Kalamazoo County has signed a contract to set up a new, independent office that will represent criminal suspects who can't afford an attorney.
Kalamazoo County Commission Chairwoman Julie Rogers says the move caps 25 years of work on the issue. The nonprofit Kalamazoo Defender will hire 23 attorneys and a social worker to help indigent defendants and their families.
Rogers says, “The difficulty we’ve had in the past was frankly a lack of funding. So it fell to counties to fully fund indigent offense, which means if someone did not have the financial means to hire their own legal representation, it would fall to the county to provide that.”
The state issued new, tougher guidelines on indigent defense in 2017. That followed a lawsuit four years earlier.
Josh Hilgart is Kalamazoo Defender’s executive director. He says it will handle cases with a holistic model that's the first of its kind in Michigan. Hilgart says attorneys will treat the whole client, taking into account factors like race and socio-economic status.
“In addition to giving them top-notch criminal defense representation, which is their constitutional right, we would also try to make them feel as if they’ve got someone in their corner, on these myriad of collateral issues,” Hilgart says.
Hilgart and Rogers agree that Kalamazoo County will be the first in the state to employ this holistic model on a large scale.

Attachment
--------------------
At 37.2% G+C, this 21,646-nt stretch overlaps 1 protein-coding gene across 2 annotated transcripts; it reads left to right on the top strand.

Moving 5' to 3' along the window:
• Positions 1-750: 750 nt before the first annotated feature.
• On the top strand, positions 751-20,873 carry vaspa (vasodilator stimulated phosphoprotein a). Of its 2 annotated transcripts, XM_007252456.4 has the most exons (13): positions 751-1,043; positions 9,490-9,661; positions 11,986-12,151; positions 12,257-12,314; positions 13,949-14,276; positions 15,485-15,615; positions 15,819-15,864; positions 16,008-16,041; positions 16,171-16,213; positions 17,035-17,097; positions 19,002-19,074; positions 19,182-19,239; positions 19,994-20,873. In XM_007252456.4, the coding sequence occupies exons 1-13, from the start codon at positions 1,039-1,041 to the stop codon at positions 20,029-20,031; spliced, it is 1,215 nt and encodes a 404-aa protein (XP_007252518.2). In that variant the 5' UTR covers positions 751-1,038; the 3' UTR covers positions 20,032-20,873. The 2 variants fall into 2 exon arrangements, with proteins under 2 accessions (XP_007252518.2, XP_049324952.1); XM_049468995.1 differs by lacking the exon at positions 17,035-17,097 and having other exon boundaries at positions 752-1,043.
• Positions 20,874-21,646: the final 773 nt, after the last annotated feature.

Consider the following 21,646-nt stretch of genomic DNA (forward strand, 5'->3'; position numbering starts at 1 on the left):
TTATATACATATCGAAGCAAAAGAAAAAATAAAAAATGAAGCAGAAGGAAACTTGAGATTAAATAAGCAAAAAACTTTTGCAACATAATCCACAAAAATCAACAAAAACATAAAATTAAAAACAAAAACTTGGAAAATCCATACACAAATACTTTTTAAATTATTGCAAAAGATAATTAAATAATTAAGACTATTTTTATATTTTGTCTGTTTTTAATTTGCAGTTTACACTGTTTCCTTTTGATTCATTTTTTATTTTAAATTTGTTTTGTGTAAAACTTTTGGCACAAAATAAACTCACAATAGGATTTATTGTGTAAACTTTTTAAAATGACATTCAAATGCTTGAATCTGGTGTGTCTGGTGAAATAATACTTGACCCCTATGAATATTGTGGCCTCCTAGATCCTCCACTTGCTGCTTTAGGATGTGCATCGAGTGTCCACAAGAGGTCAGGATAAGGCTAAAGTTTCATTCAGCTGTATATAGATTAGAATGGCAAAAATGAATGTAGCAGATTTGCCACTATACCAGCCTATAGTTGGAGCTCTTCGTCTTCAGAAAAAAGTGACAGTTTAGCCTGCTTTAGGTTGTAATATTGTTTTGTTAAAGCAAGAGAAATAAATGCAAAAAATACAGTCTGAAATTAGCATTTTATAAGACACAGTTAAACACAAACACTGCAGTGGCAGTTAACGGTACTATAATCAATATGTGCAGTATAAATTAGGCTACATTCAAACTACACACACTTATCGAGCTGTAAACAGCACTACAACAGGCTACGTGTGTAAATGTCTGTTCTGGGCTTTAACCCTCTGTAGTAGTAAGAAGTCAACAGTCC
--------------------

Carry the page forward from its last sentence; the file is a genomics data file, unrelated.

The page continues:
“Kalamazoo Defender exists to be 'the people’s law firm' in criminal defense,” Hilgart says. “We are there for the community from which the indigent defendants’ come, to provide them a voice in the criminal justice system, to not only provide them with the best criminal defense possible, but with an advocate for all the collateral needs that come with criminal prosecution, and to make them feel like they have someone in their corner.”
Rogers says the need was clear. She says 90-percent of the roughly 3,000 criminal cases in Kalamazoo County every year involve people too poor to hire a lawyer.
“I think it’s really exciting to be able to do this because of the state funding. Right now it’s a state-county partnership, so some of the funding is still coming from Kalamazoo County through the taxes we collect, and some of it is from the state,” Rogers says. “We’re hoping that we can continue that partnership for many years to come.”
Hilgart says Kalamazoo Defender will begin taking cases in the summer of 2019.